Everything You Need to Know About Coffee Enemas: The Benefits, How It Is Done & Potential Side Effects

By Dr. Will Cole
As a functional medicine practitioner, I am no stranger to peculiar wellness therapies. From stool transplants to helminthic therapy, these more “extreme” tools have been shown to be a game-changer for those struggling with chronic autoimmune and other health problems.

One of these therapies I have seen be beneficial for my own patients are coffee enemas. Yes, coffee can do more for you than just help get your day started. A twist on a regular enema, the addition of coffee is supposed to take the benefits to the next level. Should you try it? Let’s take a closer look.

What is a coffee enema? 

A coffee enema may sound a bit strange if you haven’t heard of it before, but they are used as a natural detoxification tool and have been used for thousands of years to help restore digestive function and general health.

Since the late 1800s, coffee enemas have been used to help speed up healing following surgeries or to combat cases of accidental poisoning. Today, doctors of functional and alternative medicines use coffee enemas as part of natural treatment protocols for fighting cancer, parasites, overdoses, constipation, liver dysfunction, Candida overgrowth, viruses, IBS and other digestive disorders. Coffee beans naturally contain antioxidants and other compounds making it beneficial for overall health as well. 

The compounds within coffee - either from drinking it or from inserting coffee directly into the colon - act like a cathartic that causes the colon muscles to contract. This helps move along stool through the digestive tract, resolving cases of constipation and making it easier to go to the bathroom.

It’s important to have regular bowel movements as they are necessary for carrying waste and toxins out of the body. This is because the coffee enema has caffeine and other compounds that travel via the hemorrhoidal vein to the liver. Coffee opens up blood vessels, relaxes smooth muscles that help with bowel movements, and improves circulation. Once it makes its way to the liver, coffee is also believed to help open up bile ducts and increase production of bile that’s needed for proper digestion and excretion.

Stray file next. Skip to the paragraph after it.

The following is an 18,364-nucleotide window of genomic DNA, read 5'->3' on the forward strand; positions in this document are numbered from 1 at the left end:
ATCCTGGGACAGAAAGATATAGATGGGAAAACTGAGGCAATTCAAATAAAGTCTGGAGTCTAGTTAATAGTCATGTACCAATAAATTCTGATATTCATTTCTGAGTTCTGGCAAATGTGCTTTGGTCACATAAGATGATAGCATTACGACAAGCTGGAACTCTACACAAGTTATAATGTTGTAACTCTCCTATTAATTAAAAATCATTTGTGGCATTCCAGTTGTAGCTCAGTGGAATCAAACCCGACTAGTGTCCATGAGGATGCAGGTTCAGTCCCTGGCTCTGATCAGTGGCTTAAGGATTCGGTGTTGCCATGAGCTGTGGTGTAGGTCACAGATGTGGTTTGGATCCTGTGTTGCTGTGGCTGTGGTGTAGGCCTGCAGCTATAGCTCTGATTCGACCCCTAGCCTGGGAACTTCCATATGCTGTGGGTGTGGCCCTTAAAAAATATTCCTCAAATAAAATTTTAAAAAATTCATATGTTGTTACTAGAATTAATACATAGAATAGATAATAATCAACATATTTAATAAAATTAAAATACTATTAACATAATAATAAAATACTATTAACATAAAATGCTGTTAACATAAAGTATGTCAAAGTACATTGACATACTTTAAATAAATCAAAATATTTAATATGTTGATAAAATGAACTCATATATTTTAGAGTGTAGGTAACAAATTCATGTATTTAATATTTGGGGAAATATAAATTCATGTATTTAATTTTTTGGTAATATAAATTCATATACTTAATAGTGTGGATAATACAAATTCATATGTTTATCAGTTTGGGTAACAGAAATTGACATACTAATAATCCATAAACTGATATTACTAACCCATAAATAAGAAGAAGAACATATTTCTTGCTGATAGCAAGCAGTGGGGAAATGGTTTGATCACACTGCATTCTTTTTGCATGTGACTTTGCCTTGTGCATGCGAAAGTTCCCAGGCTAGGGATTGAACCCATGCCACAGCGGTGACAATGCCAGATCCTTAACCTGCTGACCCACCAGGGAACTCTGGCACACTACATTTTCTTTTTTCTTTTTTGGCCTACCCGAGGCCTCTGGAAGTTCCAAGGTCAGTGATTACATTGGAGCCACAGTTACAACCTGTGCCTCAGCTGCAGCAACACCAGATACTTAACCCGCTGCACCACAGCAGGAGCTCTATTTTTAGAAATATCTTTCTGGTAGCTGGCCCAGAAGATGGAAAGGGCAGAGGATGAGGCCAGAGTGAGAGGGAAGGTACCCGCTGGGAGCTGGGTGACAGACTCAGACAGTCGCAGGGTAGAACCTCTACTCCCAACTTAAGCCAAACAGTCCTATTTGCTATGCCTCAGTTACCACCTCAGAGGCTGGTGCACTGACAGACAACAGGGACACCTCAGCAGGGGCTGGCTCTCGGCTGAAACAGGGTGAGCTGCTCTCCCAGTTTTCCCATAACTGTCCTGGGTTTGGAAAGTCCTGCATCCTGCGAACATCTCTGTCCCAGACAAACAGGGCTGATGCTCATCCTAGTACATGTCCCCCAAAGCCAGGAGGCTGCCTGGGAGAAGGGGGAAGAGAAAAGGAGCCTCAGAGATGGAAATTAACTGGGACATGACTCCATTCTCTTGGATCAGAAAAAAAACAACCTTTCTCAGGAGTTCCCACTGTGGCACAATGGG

While more research needs to be done on coffee enemas specifically, anecdotally and many small-scale studies have shown the health benefits of this therapeutic tool:

  • Helps flush out bacteria, heavy metals, fungus and yeast
  • Relieves constipation  
  • Improves function of digestive tract, liver, and colon
  • Supports healthy inflammation levels
  • Help restore bowel function
  • Restores digestive tissue
  • Cleanses the liver
  • Improves blood circulation
  • Strengthens immunity
  • Improves cellular regeneration
  • Relieves digestive distress

How to Perform a Coffee Enema

Coffee enemas can easily be performed at home in your own bathroom. All you will need is fresh organic coffee beans, towels, and an enema kit purchased from your local drugstore.

Side Effects

As this therapy is more invasive, it can cause some adverse side effects if not performed correctly or monitored. Frequent enema use can contribute to symptoms due to electrolyte depletion can often be mistaken for “detox” symptoms such as:

  • Cramping or stomach pain
  • Nausea
  • Headaches
  • Dizziness
  • Bowel irritation
  • Infections

Other than performing too many enemas, improper use can also cause negative side effects. For example, since coffee enemas involve boiling water, burns in the bowel can happen if performed too soon before water is cool.

Since everyone’s health case is different and studies are limited, there is no optimal frequency for performing a coffee enema. However, up to once a day for a few weeks can be ok for those with severe digestive distress before moving into once a month or less frequently as maintenance. 

Certain health conditions are also at higher risk for negative side effects such as those recovering from bowel surgery, hemorrhoids, or heart, kidney, or liver disease. Because of these factors, it's important to consult with your practitioner and follow their recommendations based on your health case and symptoms.

So, while this tool has strong anecdotal evidence to support its benefits, it’s important to talk with your doctor and listen to your body before determining if this is something you should try. But with most things in wellness, the more conversations we have about these unique therapies, the more likely research will be done to confirm or support what people are talking about.

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